You should avoid the 1400 range and above and no A/F meter is going to warn me if I get into this range.
It also records peak tempertures so I can just ask for a readout of my maximum temperatures reached during a run.
I can also replay with jetting to see what it does to peak temperatures.
I run quick change jetting bowls on all 4 bowls so changing a set of jets takes minutes without touching any gaskets.
Each jet have a small cover plug, much like the fuel bowl plugs on your carb. I remove this brass plug, reach inside with the proper supplied screw driver, unscrew the jet, and reinstall the next size with the same screwdriver.
Install the brass plug and I am done. A quick simple method for daily jetting changes and yes I ofter rejetted daily or at least every time I took the car out.
I went from 82's down to 72's on my 850 and my A/F ratios improved with every change. This is on a pair of 850 double pumpers.
 

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I also finished taping the NPT thread on the bungs after they were welded on and drilled so I could custom tap each hole so when the dry seal plug was screwed in it would be flat with the inside of the tube to cut turbulence down when no thermcouple is installed.





This is how the dry seal looks from the inside when the bung is plugged.
They have been taped so the dry seals are flush with the inside when lightly tightened and also flush on the outside so I can tell when the dry seal is down far enough



Love to hear what you think???

Nice Norval, I was wondering how you were going to keep from introducing turbulence in the exhaust headers. :thumbsup:
 

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Discussion Starter #6
Nice Norval, I was wondering how you were going to keep from introducing turbulence in the exhaust headers. :thumbsup:
Are we talking about turbulence from that plug?? The uneven surface between the tube and dry seal?? I feel it is minimal and there is nothing more I can do about it. I made an effort to keep the dry seal as close to the surface as possible to cut down on turbulence but other then that I am afraid I have to live with the slight upset of the exhaust flow.
 

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Are we talking about turbulence from that plug?? The uneven surface between the tube and dry seal?? I feel it is minimal and there is nothing more I can do about it. I made an effort to keep the dry seal as close to the surface as possible to cut down on turbulence but other then that I am afraid I have to live with the slight upset of the exhaust flow.
Yes, When you started this topic, I was thinking about how to avoid effecting exhaust flow after you were all done and operational. i.e. plugged. Looks like you did a nice job addressing that.

Bullshark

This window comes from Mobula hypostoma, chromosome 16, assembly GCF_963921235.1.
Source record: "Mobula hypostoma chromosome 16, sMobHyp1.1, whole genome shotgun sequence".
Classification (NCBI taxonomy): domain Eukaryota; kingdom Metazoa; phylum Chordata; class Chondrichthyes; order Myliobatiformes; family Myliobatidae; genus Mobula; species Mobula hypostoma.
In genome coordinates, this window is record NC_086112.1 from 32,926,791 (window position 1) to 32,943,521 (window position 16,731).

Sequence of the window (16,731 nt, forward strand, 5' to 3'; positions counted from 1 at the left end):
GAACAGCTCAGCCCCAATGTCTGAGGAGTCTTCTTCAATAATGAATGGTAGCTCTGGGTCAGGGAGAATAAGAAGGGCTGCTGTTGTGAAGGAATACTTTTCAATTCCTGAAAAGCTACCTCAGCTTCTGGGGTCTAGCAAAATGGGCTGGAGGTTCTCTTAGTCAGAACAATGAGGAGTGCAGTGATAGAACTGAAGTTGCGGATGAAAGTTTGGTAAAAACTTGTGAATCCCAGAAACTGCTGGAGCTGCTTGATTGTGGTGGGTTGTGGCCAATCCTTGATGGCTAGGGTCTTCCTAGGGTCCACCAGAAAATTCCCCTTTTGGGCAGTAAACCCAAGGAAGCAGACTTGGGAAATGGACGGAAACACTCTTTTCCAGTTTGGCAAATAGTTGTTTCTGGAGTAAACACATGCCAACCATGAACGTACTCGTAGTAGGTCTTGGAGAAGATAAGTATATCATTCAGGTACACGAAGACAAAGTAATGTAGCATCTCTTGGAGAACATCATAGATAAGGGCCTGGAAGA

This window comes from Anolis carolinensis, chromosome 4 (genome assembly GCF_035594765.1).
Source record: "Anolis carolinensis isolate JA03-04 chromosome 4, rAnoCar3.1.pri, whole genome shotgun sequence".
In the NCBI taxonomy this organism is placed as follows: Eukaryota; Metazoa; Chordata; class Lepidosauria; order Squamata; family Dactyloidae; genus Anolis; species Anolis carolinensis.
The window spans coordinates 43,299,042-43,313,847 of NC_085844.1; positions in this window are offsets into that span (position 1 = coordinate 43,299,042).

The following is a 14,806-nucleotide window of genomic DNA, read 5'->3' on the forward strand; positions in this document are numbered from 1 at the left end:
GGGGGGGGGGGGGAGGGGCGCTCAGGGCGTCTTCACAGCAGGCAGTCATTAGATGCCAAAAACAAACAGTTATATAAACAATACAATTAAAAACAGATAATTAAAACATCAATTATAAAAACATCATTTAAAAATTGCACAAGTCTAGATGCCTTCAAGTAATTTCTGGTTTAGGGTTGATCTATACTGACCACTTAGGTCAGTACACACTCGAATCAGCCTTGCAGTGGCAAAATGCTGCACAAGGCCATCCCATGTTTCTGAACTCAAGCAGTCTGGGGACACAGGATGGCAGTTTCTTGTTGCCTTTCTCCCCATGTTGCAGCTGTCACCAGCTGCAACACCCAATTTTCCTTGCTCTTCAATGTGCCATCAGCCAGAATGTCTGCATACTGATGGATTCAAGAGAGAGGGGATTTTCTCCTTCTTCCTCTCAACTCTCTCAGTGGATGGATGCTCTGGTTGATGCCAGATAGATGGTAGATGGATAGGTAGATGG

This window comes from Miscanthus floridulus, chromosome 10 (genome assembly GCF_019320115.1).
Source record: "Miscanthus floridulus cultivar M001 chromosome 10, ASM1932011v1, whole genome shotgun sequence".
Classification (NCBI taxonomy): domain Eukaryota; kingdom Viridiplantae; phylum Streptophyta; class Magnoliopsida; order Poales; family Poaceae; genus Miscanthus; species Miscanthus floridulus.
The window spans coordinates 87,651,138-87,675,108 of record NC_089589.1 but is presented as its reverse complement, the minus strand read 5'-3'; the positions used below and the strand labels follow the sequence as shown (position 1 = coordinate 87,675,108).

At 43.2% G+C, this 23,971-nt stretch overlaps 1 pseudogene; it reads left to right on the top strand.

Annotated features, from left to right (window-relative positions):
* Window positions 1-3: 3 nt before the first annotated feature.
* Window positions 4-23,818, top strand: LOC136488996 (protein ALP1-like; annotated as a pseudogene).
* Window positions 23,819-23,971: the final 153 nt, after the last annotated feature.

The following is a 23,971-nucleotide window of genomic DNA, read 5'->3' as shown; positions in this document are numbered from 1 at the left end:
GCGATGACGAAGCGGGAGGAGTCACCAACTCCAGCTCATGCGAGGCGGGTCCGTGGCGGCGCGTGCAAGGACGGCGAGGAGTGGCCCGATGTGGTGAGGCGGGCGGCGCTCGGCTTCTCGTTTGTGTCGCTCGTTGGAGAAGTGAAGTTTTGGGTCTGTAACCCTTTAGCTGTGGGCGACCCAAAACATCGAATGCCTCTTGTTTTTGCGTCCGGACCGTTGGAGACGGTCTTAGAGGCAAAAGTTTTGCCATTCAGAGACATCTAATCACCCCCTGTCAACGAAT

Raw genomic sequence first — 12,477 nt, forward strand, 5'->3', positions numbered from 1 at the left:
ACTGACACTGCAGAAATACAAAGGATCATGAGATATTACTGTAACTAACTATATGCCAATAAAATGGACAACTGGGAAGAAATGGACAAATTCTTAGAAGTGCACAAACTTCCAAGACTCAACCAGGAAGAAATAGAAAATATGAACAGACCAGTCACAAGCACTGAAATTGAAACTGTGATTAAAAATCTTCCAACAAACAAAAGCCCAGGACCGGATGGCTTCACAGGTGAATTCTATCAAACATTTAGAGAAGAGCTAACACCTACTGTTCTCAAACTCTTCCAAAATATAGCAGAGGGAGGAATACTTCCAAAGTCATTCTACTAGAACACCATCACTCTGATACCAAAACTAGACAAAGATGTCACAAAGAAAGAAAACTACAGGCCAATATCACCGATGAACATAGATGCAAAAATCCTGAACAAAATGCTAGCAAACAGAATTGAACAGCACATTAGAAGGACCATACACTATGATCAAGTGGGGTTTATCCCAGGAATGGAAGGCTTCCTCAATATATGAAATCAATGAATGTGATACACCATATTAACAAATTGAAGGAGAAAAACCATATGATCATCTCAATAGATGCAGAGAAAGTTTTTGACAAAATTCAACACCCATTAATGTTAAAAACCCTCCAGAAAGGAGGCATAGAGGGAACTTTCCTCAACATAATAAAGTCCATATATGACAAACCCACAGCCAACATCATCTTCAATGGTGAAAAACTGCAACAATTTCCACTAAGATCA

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I have a wideband, it keeps me from running to lean with the blower. I eleminated the top of one piston before I put that in...
 

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Forgot. I think but am not sure but I believe on detonation exhuast temperatures can get to 1600F.. Not positive about this but think this happens? The meter has an alarm I can set for any temperture. I want to set it for say 1500F and if I suddenly spike at over this the alarm should go off warning me I have detonated with the extreme temperature spike and hopefully warn me enough to let off before damaging anything.
I recently gave a rundown on detonation, what it means and why but if anyone wants the short version just ask??
Is there anyway you could incorporate an inexpensive knock sensor calibrated to your engine that would light a display? That might help you pinpoint the detonation exhaust temp??????

Bullshark
 

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Discussion Starter #10
I have a wideband, it keeps me from running to lean with the blower. I eleminated the top of one piston before I put that in...
It is still hard with the wide band to know if you run into detonation. You idle at about 13.8 -14 and that holds for cruising in the 60 mph range. You drop to 12.5 maybe on the secondaries and hopefully this keeps you out of detonation. You could run as rich as 10-1 on full power for an extra margin of safety.
I tuned with the wide band . Now I want to see what the exhaust temperatures are looking like.
Detonation burns the tops of piston. A normal even lean firing won't do it.
At normal running temperatures a thin layer of gas lays on the surface of the piston, gas doesn't burn, the vapors do. This thin layer doesn't burn because the piston dome, relatively cool helps prevent this.